I resent these statements of “more powers to come” – they are quite simply a lie. It’s as if we’re to believe that every supporter of the Union was given some secret insight into Westminster’s plans… No party has promised further significant powers for Scotland following a No vote, and none will be delivered. There’s a reason Devo Max is not an option on the ballot paper.

    It’s also peculiar how every piece of writing from the “Better Together” troupe concludes with an instruction: “Vote “no” on 18th September” / “Vote NO in the referendum”, etc.

    I’ll make up my own mind. And expect other free-thinking people to do the same.

    Reply
    • Ali Inkster

      Just like we should not trust the Snp when they tell us they will give more powers to the isles when they get a yes vote. So until the Snp are willing to give me and everyone else north of the Pentland firth the same right to self determination that they want for themselves then Why should I or anyone else vote for them. We have Danus of the Snp telling us that we should have more autonomy in stages, well what’s the odds that those stages will last just as long as the oil. by that time our fishing industry will have been sacrificed on the EU alter.

      Reply
      • John Tulloch

        The chances are about 100 percent, Ali. The salami slicing will last longer than the oil.

      • Leigh-Ann McGinty

        “So until the Snp are willing to give me and everyone else north of the Pentland firth the same right to self determination that they want for themselves then Why should I or anyone else vote for them.”

        You aren’t voting for SNP. You are voting for or against independence.

        Independence is what SNP have set out to achieve and once (if) we get it, SNP will have fulfilled their purpose and, come the general election in 2016, they will cease to exist. Yes they will become a knew type of party but then, just like the current Westminster government, if you don’y like their policies then vote for a different party who you do support (who knows, there might be a party seeking independence for Shetland!).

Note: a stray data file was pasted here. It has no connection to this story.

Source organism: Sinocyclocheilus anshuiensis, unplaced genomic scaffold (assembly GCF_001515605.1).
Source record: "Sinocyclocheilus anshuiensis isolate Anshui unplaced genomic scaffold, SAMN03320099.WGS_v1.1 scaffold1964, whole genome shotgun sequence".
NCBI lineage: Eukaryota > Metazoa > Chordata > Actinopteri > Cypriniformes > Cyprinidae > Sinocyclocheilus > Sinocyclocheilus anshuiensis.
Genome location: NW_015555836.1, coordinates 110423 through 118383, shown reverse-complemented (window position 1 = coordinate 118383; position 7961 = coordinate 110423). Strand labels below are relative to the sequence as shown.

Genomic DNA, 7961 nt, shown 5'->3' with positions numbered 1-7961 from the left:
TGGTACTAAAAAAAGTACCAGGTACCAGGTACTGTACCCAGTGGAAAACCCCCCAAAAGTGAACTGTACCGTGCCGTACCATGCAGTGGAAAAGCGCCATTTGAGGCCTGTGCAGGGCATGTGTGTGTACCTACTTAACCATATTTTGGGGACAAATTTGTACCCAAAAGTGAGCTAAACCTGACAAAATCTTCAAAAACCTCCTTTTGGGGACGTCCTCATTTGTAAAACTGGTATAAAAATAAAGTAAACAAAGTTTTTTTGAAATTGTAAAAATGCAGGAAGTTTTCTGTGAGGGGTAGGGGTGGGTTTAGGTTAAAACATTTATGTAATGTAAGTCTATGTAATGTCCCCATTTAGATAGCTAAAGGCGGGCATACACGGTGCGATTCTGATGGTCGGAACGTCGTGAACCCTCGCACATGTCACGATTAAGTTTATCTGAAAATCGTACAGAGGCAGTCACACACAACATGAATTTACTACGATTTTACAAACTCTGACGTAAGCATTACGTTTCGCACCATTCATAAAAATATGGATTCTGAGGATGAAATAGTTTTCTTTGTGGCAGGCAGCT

in an independent Scotland SNP will no longer be the only Scottish political voice to be heard.

      • Ali Inkster

        Leigh-Ann McGinty, Voting yes on sept 18 is not voting for independence it would just be voting for another master, one that we have had before. And as da aald folk alwis said “da only thing we ever got fae Scotland wis dear meal an greedy minsters.” Now tell me whit’s changed? Dir still strippin wis o money ta pay fir dir trinkets.

      • Leigh-Ann McGinty

        The INDEPENDENCE referendum is Scotland deciding whether or not to be, funnily enough, INDEPENDENT from England, Wales and Northern Ireland.

        My point to you Ali was that you claimed we are voting for SNP specifically, we are not. We are voting for or against INDEPENDENCE. So I really do fail to see the sense in your comment “Voting yes on sept 18 is not voting for independence”

        And I am intrigued as to how you think an independent Shetland would be any different? Someone (a government) will always be in charge and be “the master” will they not? To be honest, the fact that you used a word such as “master” says far more about you and your views than it does about the reality of the upcoming referendum.

        If you want to vote no then you have every right to do so, but please stop telling everyone who disagrees with you that they wrong. We are all entitled to our own views and to come to our own conclusions on this.

        Also, incessantly insisting that Shetland should be independent (and suggesting that it actually COULD be independent) will not chance the fact the this referendum will take place on September 18. Neither Westminster nor the Scottish Government is going to look at the possibilities of an independent Shetland while the current referendum is looming. How about waiting until this one comes to a conclusion and then start putting together a sensible proposal to which ever parliament we are governed by. Stop just shouting about it on the internet like it actually means something at this stage.

      • Ali Inkster

        Leigh-Ann it may be Scotland voting for Independence but how is it Shetland voting for independence?